This year’s Tour of Britain is an ideal warmup for the UCI World Championships in Belgium. The 2021 road races from Antwerp to Leuven follow a relentless undulating route, much like the profiles to be tackled at the Tour of Britain. This is why the likes of multi-talented superstar Wout Van Aert (Team Jumbo-Visma) and 2018 winner Julian Alaphilippe (Deceuninck – Quick Step), have come to tune-up their legs on the characteristically heavy, rolling roads of Britain. 

The rest of the start list is also just as strong. This year will be a homecoming for the Tour de France’s green jersey winner, Mark Cavendish (Deceuninck – Quick Step), as well a chance for young talents like Ethan Hayter (INEOS Grenadiers) and Tobias Foss (Team Jumbo-Visma) – and our men in orange – to match themselves against the world’s best. Rally Cycling alumni Michael Woods (Israel Start-Up Nation) is also on the start list and our own Joey Rosskopf is one of five national champions lining up. 

Finally, since its modern revival in 2004, there has never been a North American overall or stage winner. In fact, there has never been a podium for an American rider. Americans Philip Zajicek and Chris Jones finished in fourth place in 2005 and 2012 respectively, and Canadian Christian Meier finished seventh in 2010. Could 2021 be a landmark year at the Tour of Britain for our American and Canadian contingent? 

British slang quiz

For a country that boasts the literary talents of William Shakespeare, Charles Dickens, Virginia Woolf and Jane Austen, Britain has some bizarre words and phrases. To get Rally Cycling fans talking the lingo, we’ve made a multiple-choice quiz. You can find the answers at the bottom of the page, below the team roster.  

What is someone doing if they are “taking the mickey?”
Taking a ride on the subway ?
Mocking someone ?
Kidnapping a mascot from Disneyland ? 

What is a “good old chin wag?”
A long conversation with someone ?
A shave from a barber ?
An uppercut ?

What is a “bodge?”
An improvised repair job completed in a hurry that will likely fail ?
A small bird native to the Scottish coast ?
A type of play in soccer ⚽️ 

What will you get if you order “chips” in Britain?
Potato wedges

What is a “pea souper?”
A traditional Welsh breakfast dish ???????
A thick morning city fog ?
A restaurant with a terrible menu ? 

Stage by stage 

9/5 Stage 1 | Penzance – Bodmin (180.8km) Undulating
The opening stage sees the riders tour the county of Cornwall. It’s an undulating stage with a slight uphill rise inside the final kilometer.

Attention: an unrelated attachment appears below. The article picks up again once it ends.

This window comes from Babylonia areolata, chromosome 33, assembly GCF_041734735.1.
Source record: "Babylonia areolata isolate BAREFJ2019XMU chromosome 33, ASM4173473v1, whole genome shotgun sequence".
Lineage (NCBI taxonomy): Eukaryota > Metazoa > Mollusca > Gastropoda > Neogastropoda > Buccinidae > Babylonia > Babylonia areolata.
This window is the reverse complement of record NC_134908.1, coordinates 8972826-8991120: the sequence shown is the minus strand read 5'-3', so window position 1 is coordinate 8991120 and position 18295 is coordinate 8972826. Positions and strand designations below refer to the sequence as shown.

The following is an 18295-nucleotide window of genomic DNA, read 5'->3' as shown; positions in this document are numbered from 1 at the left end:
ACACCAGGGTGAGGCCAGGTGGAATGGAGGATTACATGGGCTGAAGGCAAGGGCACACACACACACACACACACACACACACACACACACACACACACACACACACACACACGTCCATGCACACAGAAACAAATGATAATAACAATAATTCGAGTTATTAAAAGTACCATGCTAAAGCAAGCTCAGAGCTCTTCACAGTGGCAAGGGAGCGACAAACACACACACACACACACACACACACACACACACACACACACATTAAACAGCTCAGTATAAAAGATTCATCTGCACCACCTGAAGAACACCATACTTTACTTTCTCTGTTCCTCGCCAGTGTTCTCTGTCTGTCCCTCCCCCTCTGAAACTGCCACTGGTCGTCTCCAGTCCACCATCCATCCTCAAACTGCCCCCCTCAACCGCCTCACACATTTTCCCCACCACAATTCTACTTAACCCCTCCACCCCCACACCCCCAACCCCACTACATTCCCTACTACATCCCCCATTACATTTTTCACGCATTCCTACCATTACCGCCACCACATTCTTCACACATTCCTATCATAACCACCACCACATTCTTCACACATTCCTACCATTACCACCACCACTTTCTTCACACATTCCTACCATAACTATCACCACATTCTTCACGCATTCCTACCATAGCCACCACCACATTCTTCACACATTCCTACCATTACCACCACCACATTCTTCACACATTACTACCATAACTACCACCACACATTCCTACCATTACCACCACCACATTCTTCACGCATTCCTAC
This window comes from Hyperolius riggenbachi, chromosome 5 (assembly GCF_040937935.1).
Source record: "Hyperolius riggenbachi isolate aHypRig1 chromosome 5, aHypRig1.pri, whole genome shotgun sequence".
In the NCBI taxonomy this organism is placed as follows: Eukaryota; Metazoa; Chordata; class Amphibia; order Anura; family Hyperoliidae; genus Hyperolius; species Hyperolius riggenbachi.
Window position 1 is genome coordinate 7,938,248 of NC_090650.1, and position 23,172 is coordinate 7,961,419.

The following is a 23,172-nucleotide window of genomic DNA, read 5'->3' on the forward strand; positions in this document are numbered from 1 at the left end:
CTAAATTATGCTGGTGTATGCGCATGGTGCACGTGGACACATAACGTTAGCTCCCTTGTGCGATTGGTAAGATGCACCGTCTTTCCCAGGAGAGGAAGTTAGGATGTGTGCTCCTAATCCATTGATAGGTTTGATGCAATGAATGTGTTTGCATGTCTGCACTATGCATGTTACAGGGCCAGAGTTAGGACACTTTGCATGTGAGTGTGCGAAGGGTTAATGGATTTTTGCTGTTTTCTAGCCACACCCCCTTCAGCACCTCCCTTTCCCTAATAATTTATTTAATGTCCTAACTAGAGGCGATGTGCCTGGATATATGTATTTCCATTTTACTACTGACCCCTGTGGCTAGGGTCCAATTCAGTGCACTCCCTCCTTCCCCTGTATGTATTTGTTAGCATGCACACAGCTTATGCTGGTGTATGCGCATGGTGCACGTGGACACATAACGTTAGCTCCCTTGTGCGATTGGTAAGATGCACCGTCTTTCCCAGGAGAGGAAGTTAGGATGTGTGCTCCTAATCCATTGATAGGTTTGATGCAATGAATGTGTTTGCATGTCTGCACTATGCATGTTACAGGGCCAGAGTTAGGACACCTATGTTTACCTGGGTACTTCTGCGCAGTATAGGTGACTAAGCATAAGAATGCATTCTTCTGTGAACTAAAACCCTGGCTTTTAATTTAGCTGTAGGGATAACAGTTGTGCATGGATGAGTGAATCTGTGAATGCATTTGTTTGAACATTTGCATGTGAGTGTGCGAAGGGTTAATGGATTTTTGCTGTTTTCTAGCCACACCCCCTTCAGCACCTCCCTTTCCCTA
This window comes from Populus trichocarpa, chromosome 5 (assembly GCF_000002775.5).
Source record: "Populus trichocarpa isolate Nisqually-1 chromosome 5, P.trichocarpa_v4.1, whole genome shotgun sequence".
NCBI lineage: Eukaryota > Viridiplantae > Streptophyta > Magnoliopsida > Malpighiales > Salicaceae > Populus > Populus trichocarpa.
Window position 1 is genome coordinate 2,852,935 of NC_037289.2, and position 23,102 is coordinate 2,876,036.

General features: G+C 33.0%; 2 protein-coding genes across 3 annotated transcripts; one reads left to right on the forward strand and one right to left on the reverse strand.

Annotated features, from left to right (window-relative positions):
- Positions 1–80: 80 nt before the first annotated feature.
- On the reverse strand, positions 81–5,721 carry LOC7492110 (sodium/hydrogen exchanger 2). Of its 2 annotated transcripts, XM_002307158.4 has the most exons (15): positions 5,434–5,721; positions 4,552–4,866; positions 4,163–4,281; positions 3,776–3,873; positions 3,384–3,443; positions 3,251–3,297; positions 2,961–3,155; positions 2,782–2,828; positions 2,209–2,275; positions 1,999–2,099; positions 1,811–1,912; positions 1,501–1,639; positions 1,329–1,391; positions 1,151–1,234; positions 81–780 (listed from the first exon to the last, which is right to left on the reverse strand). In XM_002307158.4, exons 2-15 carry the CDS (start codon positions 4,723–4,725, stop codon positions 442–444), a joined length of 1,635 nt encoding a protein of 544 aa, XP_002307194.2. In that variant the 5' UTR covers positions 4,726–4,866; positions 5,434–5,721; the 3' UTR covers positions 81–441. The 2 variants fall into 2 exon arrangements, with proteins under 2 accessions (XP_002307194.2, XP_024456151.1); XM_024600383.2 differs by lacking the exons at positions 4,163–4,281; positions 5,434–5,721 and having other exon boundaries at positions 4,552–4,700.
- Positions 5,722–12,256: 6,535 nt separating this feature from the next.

9/6 Stage 2 | Sherford – Exeter (183.9km) Hilly
The hilliest stage of the race with the riders climbing a total 3,499 meters. There will likely be fireworks on the run-in to Exeter.

9/7 Stage 3 | Llandeilo – National Botanic Garden of Wales (18.2km) TTT
Stage 3 enters Wales for a team time -trial on a relatively flat course. The finish is across from a beautiful dome-shaped, 110-meter-long greenhouse.

9/8 Stage 4 | Aberaeron – Great Orme, Llandudno (210km) Hilly, uphill finish
Another stage in Wales, the longest day of the week, involves some serious climbing including the category 1 Eidda’s Well and steep uphill finish on the Great Orme peninsula. 

9/9 Stage 5 | Alderley Park – Warrington (152.2km) Sprint stage
Back into England for day five, the stage to Warrington is the first obvious chance for the sprinters. A hilly start to proceedings quickly gives way to a flat run-in to the line. 

9/10 Stage 6 | Carlisle – Gateshead (198km) Hilly
A perfect stage for riders who are gearing up for the hilly World Championships in Belgium, stage 6 in the far North of England may be the most exciting of the lot. 

9/11 Stage 7 | Hawick – Edinburgh (194.8km) Hilly
The penultimate stage starts on the Scottish Borders and finishes in the country’s picturesque capital. This could be a day for the breakaway so look out for Rally Cycling orange up the road. 

9/12 Stage 8 | Stonehaven – Aberdeen (173km) Sprint stage
The final stage of the race is an entirely Scottish affair. The closing kilometers are on a straight road right next to the North Sea. It promises to be a truly stunning finish in a fast-paced bunch sprint. 

Tour of Britain Roster
Robin Carpenter
Colin Joyce
Gavin Mannion
Kyle Murphy
Joey Rosskopf
Nicholas Zukowsky 

How to watch 

Comprehensive race coverage from every stage at the Tour of Britain can be caught on Eurosport Player and the GCN+ app. 

British slang quiz answers

What is someone doing if they are “taking the mickey?”
Taking a ride on the subway ?
Mocking someone ?
Going to Disneyland ? 

What is a “good old chin wag?”
A long conversation with someone ? (like a post-race debrief)
A shave from a barber ?
An uppercut ? 

What is a “bodge?”
An improvised repair job completed in a hurry that will likely fail ? (something our mechanics never do)
A small bird native to the British coast ?
A play in soccer ⚽️ 

What will you get if you order “chips” in Britain?
Potato wedges

What is a “pea souper?”
A traditional Welsh breakfast dish ???????
A thick morning city fog ? (“it’s a right pea souper at the start of this stage”)
A restaurant with a rubbish starter menu ?

— Oskar Scarsbrook to rallycycling.com